FINDINGS AND RECOMMENDATION TO DENY PLAINTIFF’S MOTION FOR PERJURY SANCTIONS, DENY PLAINTIFF’S MOTION TO COMPEL, AND GRANT DEFENDANTS’ COUNTER MOTION FOR PROTECTIVE ORDER.
Barry M. Kurren United States Magistrate Judge
Before the Court are Plaintiff Charles Barker III’s (“Barker”)  Motion for Perjury Sanctions Against Defendants and Attorneys for Defendants, Barker’s  Motion to Compel Production of Documents and to Answer Interrogatories, and Defendants’  Counter Motion for Protective Order Staying Discovery. In addition, Defendants also move for an award of fees and costs incurred in defending against both of Barker’s Motions. After careful consideration of the Motions and their supporting and opposing memoranda, the Court Finds and Recommends that Barker’s Motion for Sanctions and Motion to Compel be DENIED, that Defendants’ Motion for Protective Order be GRANTED, and that Defendants’ Motion for fees and costs be DENIED.
This action arises from Defendants’ purported failure to fulfill financing obligations for three proposed business ventures on Hawaii Island: a biomass-to-biofuel facility at the former Hamakua Sugar Mill, the development and marketing of topsoil from the Haina Mill property under the name Kamaaina Earth Products, and the acquisition of the Hamakua Energy Partners power plant. [Judge Leslie E. Kobayashi’s Oct. 26, 2013, Order Granting in Part and Denying in Part Defendants’ Motion for Judgment on the Pleadings at 3, doc. 44.] The facts of this case are laid out in further detail in Judge Kobayashi’s Oct. 26, 2013, Order, and need not be repeated for purposes of the two Motions before the Court, .
Judge Kobayashi’s October 26 Order dismissed all of Barker’s claims with leave to amend, holding that Barker had failed to state a claim for relief in regard to his federal law claims, and as a non-attorney, lacked standing to pursue state law claims on behalf of a business entity. [Id. at 11-14.] Barker filed an Amended Complaint, and on February 24, 2014, Judge Kobayashi issued an Order that Defendants’ Motion to Dismiss Barker’s Second Amended Complaint was being taken under advisement. [Doc. 69.] Judge Kobayashi’s decision is still pending.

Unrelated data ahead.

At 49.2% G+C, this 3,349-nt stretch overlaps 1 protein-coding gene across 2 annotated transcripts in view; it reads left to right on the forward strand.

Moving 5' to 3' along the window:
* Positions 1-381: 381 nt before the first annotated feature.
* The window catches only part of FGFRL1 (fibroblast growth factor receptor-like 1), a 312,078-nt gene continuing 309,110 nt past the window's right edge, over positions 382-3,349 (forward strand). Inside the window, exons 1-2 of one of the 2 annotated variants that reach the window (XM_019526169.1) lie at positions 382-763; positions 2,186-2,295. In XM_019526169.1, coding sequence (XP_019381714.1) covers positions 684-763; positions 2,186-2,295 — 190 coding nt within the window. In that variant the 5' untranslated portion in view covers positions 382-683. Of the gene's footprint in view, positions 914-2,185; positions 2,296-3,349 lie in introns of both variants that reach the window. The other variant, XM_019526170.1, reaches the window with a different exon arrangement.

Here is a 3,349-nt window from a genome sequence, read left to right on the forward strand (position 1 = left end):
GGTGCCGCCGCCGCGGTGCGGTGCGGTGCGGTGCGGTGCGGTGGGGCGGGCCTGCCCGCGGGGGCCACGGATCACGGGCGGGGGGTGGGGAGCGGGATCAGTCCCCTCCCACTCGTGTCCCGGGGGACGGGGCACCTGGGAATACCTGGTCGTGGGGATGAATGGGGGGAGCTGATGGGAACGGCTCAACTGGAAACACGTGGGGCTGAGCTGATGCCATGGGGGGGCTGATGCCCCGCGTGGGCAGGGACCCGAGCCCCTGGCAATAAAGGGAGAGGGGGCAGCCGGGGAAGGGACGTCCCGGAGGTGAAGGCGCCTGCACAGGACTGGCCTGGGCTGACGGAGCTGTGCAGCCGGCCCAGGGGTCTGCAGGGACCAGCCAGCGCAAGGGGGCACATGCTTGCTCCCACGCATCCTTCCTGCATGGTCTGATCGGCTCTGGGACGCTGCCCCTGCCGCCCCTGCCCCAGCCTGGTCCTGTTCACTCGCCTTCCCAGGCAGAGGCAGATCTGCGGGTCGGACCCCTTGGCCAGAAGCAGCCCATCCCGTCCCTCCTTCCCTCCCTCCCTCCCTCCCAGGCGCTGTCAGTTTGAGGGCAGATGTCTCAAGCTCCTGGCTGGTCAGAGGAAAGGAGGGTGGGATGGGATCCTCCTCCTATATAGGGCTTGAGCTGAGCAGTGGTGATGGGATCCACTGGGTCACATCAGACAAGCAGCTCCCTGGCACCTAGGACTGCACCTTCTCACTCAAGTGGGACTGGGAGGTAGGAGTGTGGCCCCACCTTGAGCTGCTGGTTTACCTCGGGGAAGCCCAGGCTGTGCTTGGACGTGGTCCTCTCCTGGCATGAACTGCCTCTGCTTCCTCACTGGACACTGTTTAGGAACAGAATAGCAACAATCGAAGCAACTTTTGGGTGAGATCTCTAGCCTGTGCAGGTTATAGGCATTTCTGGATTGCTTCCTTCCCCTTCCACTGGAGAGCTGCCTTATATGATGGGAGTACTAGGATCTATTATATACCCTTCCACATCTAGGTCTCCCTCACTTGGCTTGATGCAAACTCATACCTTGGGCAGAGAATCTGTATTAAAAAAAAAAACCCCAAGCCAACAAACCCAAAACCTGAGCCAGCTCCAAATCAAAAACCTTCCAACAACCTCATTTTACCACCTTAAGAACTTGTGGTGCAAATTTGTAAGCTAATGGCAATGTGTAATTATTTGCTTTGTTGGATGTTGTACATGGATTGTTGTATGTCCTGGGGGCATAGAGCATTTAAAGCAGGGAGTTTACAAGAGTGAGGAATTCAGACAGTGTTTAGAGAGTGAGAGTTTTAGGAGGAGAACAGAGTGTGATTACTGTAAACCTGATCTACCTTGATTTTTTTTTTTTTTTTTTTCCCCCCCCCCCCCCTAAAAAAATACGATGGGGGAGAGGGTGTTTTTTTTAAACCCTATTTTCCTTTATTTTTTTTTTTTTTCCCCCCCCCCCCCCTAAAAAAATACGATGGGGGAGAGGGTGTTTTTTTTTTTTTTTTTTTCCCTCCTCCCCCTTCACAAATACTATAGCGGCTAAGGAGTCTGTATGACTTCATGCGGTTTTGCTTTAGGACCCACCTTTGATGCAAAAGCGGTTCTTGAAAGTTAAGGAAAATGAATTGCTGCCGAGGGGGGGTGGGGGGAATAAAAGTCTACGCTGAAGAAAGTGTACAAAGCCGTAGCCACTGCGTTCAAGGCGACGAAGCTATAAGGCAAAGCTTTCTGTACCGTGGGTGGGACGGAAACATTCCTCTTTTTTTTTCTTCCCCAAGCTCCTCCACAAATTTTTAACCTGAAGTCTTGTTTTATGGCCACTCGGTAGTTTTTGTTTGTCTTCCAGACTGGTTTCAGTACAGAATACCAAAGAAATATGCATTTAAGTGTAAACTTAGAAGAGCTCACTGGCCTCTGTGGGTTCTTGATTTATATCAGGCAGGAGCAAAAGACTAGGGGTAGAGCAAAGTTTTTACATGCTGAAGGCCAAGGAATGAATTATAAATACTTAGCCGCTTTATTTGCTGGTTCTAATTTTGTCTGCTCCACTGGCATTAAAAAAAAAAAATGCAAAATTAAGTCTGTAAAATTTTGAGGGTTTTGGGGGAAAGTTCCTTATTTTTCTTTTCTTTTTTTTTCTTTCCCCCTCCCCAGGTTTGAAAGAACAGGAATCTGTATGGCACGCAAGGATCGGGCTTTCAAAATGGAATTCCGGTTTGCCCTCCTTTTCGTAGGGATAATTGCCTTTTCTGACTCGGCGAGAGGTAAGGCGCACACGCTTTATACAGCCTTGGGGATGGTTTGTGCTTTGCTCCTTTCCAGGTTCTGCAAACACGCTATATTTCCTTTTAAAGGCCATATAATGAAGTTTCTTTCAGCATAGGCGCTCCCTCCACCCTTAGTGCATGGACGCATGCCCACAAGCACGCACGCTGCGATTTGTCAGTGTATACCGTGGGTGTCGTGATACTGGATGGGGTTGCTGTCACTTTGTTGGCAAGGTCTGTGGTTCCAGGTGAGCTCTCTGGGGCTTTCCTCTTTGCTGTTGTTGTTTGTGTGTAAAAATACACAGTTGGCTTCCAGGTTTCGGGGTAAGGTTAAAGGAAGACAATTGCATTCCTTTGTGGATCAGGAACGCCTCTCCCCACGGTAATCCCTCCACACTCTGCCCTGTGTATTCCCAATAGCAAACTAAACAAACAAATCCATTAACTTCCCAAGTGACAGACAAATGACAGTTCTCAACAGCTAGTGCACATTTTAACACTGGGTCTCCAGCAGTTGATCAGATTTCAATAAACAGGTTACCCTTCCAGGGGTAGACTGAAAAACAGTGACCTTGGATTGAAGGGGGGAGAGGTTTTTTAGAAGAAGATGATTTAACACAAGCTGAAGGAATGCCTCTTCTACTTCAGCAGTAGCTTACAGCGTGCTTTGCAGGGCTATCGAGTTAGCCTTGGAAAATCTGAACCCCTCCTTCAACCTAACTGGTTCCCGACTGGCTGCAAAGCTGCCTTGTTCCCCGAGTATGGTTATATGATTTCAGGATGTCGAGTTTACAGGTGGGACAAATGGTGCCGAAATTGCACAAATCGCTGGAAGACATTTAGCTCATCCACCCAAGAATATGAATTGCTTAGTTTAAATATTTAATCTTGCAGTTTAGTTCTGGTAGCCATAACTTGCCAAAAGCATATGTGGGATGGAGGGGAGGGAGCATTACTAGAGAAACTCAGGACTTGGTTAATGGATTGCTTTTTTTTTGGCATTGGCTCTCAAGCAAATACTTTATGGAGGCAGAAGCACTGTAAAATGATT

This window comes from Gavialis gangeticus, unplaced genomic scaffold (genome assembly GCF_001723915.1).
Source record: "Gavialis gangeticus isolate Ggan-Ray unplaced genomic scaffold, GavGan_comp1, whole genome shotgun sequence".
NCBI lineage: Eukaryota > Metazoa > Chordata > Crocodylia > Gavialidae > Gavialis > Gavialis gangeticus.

Two days after filing his Amended Complaint, Barker filed his present Motion for Sanctions, and followed soon afterward with a Motion to Compel. Defendants state that in neither case did Barker meet and confer before filing his respective Motions as required by Fed.R.Civ.P. (“FRCP”) Rule 37(a)(1).
Barker’s Motion for Sanctions alleges that Defendants committed perjury in their FRCP Rule 26 initial disclosure dated February 21, 2014. Specifically, Barker alleges Defendants: 1) impermissibly listed the address of their counsel as their contact address; 2) incorrectly stated that they “have provided” Barker with nine listed documents when the documents were not actually received by mail four days later on February 25, 2014; and 3) falsely disclosed that they “are not aware of any insurance policy that may provide coverage with respect to the claims raised in this action.” [Motion, doc. 71 at 2.] Barker requests that the Court fine each Defendant no less than $10, 000. Barker’s Motion to Compel, which was notably filed well before Defendants’ response was due, primarily seeks the production of insurance documents referenced in his motion for Sanctions.